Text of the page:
Don’t Get Me Started, Regulars and Shorts

Don’t Get Me Started

By John deJong

Making way for the next big thing: The ugly side of land-banking and “economic development.”—by John deJong

Some of the more interesting views of downtown Salt Lake City are from the second floor of the soon-to-be-former Salt Lake Roasting Company site on 4th South. On a late January morning after a weekend of storms. the view is beautiful.

The view north, through the bud-rich branches of the middle-aged trees, reveals much about Salt Lake City’s history and its future. That entire 4th South block between 3rd and 4th East is a testament to the plague that is land banking and government-sponsored development.

On the north side of the block, a series of properties, from the 7-Eleven to the vagrant-claimed Sizzler tells the urban tra­gedy of private land banking. The south side testifies to the distorting effects of the city getting into the “development business.”

With the exception of the Roasting Company, the rest of the block has the economic vitality of the West Desert.

It’s hard to do business in such a waste­land. And, even though the Roasting Company’s coffee is worth going the extra mile for, a thriving local community is the essence of a coffee shop.

Last month we learned from a City Weekly story (“Land Banked,” by Colby Frazier) that after 25 years in the current location, the Roasting Company will move to the former Wasatch Pizza building at 820 East 400 South.

It began with the city acquiring the properties around the Roasting Com­pany in order to build offices for one of its bureaucracies. When that plan fell through, the city was left with an odd lot of property—unpalatable to developers without the central piece, the Roasting Company. Rather than return the properties to the market, the city sat on them for a decade like a classic land banker, until Roasting Company owner John Bolton cried uncle and offered to sell the property to the city.

One feature of bureaucracy is the “thickness” of an organization. Impor­tant decisions are made so far below the top/elected level that the idea of ac­count­a­bility is essentially meaningless. Sure, the city council and the mayor are informed of the plans of the Rede­vel­opment Agency and other city departments, but most projects are presented as inevitable faits-almost-accomplis by the bureaucracy with no real input from elected officials. The mythic benefits of “eco­nomic development” are usually the main selling points of these projects.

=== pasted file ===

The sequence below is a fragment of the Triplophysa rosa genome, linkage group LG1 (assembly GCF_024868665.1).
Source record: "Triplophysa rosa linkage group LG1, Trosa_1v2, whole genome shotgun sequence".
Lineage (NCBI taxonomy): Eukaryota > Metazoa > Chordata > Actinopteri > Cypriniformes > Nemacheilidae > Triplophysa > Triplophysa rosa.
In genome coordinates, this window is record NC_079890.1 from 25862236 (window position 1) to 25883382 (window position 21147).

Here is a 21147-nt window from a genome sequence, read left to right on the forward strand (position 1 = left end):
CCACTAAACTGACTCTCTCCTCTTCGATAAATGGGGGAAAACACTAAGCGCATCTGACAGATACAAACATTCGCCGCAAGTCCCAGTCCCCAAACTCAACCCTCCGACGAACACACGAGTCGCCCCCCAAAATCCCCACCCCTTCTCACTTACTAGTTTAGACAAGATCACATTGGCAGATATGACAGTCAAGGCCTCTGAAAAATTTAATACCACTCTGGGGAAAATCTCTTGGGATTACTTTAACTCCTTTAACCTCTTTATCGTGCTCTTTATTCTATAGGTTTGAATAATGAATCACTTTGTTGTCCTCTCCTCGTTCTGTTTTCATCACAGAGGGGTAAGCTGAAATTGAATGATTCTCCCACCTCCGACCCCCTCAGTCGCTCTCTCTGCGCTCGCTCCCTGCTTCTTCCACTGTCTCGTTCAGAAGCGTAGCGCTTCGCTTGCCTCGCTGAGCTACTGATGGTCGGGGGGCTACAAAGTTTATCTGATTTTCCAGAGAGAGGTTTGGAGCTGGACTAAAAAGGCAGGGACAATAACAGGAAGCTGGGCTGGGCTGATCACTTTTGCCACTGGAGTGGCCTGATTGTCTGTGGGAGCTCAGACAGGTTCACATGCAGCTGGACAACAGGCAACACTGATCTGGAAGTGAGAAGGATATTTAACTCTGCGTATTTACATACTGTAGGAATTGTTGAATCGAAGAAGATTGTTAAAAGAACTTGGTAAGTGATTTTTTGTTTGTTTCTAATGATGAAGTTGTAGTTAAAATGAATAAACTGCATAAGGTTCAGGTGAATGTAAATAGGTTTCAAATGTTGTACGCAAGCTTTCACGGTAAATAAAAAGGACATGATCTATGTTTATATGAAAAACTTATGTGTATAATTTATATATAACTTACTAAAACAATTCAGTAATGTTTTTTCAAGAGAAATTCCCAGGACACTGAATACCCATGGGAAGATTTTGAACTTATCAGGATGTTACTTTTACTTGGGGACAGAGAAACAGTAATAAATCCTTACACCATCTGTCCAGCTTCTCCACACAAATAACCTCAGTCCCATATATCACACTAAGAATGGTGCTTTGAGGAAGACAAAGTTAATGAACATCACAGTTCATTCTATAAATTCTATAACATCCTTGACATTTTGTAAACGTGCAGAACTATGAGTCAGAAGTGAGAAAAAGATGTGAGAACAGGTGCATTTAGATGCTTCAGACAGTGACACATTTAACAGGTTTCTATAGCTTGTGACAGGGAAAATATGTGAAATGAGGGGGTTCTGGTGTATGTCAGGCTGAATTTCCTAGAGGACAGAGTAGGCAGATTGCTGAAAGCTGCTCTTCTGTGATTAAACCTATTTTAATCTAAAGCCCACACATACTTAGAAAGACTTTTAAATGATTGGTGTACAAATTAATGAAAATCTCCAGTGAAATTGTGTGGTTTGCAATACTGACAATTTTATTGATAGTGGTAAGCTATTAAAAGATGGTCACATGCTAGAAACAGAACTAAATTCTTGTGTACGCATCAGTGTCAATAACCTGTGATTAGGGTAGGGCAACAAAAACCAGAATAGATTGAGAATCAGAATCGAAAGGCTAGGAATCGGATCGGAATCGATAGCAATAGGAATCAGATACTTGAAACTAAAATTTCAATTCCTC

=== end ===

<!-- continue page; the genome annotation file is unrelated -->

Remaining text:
The ugly side of land-banking and “economic development” is economic unde­vel­opment, where buildings, blocks and even whole neighborhoods decay for decades as land bankers place so much emphasis on the future value of their properties that the present value sinks to zero.

This is how someone makes a living?

Developers are allowed to raze buildings on their properties in order to reduce the tax burden until they get around to building their dream development. When they finally do build, they receive generous tax rebates as thanks for the increased economic activity. The result usually is economic activity that goes from zero to 60 in a couple of decades.

A notable exception to this tear-it-down-to-save-on-property-tax dodge is the building that housed the old Zephyr Club which closed in 2003. The owners thought they could take advantage of a super development deal. The deal fell through and the building still stands empty. Not a victim of the wrecker’s ball because a half-block-long blank in the already gap-toothed smile that is downtown Salt Lake City wouldn’t look good. Not that the rank of dead teeth on the south side of 3rd South between Main and West Temple looks much better.

The land-banking game is really a vicious cycle where the longer a piece of property is kept off the market, the larger the development must be in order to provide the land-banker with an indecent rate of return. This taxpayer-funded economic shell game has been the death of many viable neighborhoods and could, if it continues, be the ruin of Salt Lake City.

The obvious answer is to get government out of the economic development and redevelopment game and let market forces determine growth patterns. Salt Lake City is rife with neighborhoods scarred by the effects of this development roller coaster, whether it’s a neighborhood like the Roasting Company’s, that languishes for decades before developers come up with a lucrative enough deal to try to lure economic activity from other parts of town, or the faded heroes of economic development like Crossroads, Triad and Gateway, whose economic “benefits” are siphoned off by the next big development, well before the mortgage is paid.

Speaking of views: As an engineer and crypto-architect, I’ve always been fascinated by visual alignments.

Here’s one of Salt Lake City’s grandest alignments: Looking to the northeast from the curved steps ascending the SLC Main Library are, on a bearing of about 45 degrees:

• the spires of the Central Christian Church
• the twin onion domes of the Greek Orthodox church on 3rd East
• the old Christian Science church on 3rd South
• the old Greek Orthodox church on 4th East
• the Masonic Temple on South Temple
• and the entrance to the Salt Lake City cemetery in the Avenues.

On a nice day, you can go see it for yourself. Or go to Flash Earth or your favorite satelite photo site and check it out.

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John deJong is associate publisher of CATALYST.

This article was originally published on January 30, 2016.